Type 2 is caused by being fat plain and simple, studies have already proven that if you exercise and loose the fat then you can reverse the condition. So get of your butt and run. Stop wasting your life and the medical resources that should be devoted to others just because of your gluttony, which is one of the seven deadly sins (go figure). I know because I was over-weight (fat) and started having the health problems myself, all you have to really do is stop putting unhealthy shit (you really shouldn't call it food) in your mouth and stop spouting that your fatness is caused by anything else but your own stupidity and laziness. I had one simple rule, if it contains cane sugar then don't eat it, read the ingredients on that packet,can or golden arches menu. I lost 40 kilograms and don't have any health problems that need treatment now.

See the bold part?

Look, I think it is great that you were overweight and dropped some of it. Good for you. That is not an easy thing to do especially when you get older. BUT it sure as hell doesn't make you an expert on the subject of diabetes unless you can link me to a picture of your MS in endocrinology. I am not an expert either BUT I do routinely discuss this with accredited experts with the appropriate medical degrees to back them up.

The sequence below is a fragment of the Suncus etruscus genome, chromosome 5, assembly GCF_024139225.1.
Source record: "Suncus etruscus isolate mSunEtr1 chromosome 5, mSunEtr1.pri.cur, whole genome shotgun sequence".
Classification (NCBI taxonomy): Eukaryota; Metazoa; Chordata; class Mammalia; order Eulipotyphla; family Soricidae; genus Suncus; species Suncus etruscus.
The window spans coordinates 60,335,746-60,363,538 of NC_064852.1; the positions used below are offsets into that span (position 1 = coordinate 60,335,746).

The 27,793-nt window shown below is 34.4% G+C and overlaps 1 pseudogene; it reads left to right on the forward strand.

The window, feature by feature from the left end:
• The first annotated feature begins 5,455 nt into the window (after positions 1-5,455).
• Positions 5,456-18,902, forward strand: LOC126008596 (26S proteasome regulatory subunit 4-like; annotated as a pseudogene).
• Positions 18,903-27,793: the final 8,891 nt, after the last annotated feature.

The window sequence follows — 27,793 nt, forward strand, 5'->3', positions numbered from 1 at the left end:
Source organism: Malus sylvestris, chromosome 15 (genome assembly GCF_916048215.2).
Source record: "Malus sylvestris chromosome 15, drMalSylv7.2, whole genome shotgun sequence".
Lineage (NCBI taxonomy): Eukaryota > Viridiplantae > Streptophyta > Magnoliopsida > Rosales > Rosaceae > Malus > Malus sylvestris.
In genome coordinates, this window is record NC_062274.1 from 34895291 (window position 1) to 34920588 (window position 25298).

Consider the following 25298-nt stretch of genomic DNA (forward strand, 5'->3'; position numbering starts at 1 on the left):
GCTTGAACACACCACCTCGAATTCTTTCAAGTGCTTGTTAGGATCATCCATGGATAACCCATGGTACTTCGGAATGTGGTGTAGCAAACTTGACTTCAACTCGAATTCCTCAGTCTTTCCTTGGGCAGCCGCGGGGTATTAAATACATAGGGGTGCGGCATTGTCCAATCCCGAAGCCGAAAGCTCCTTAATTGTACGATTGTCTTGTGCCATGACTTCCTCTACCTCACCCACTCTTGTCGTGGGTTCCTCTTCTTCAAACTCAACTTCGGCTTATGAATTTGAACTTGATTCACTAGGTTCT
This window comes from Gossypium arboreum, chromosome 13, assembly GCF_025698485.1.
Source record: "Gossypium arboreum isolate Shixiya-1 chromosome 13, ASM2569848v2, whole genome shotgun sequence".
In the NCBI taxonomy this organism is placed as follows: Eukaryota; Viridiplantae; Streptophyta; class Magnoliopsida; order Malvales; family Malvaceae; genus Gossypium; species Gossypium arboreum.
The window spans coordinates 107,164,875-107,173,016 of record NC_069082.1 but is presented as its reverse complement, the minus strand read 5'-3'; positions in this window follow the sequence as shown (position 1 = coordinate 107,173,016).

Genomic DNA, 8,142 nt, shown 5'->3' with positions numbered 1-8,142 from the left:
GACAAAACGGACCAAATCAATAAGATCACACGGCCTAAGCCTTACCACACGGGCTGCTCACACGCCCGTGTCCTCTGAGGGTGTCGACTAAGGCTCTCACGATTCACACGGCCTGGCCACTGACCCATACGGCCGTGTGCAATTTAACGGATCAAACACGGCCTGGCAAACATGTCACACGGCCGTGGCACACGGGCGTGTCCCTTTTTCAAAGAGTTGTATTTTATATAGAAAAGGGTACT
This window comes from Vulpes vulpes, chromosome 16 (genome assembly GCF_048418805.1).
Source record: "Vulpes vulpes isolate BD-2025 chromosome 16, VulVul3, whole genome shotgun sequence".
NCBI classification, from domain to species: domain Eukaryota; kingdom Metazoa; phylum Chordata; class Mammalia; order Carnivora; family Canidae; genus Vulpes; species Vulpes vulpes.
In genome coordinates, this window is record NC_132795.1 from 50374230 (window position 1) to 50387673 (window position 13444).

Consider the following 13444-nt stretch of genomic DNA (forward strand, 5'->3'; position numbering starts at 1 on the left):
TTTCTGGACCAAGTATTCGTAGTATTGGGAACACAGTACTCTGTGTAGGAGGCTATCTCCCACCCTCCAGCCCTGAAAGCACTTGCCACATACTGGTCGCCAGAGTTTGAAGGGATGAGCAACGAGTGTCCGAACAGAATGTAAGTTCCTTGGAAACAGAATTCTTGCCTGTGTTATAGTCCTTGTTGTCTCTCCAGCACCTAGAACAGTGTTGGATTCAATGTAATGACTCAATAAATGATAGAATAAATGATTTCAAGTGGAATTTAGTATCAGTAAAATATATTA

I agree with you that eating healthy and exercise will help you live a longer healthier life. That's a no-brainer. But it does not guarantee it you will any more than being overweight will guarantee that you will get type 2 diabetes. I know more than a few people over 300 lbs & over 50 that are not even prediabetic. I also know young people that are type 2 diabetic who don't have an ounce of excess body fat on them. Hell I was in the middle of training taekwon do for 5 years @ 3 classes/week when I was diagnosed as prediabetic at 42. I have a second degree black belt in TKD. So, did I do this to myself? I am type 2 diabetic on insulin. I eat reasonable meals as dictated by my dieticians. I go to my doctor every 3 months so he can track my hemoglobin A1C. I go to the hospital every 6 months to attend & present at the diabetes education clinic to others that have my condition.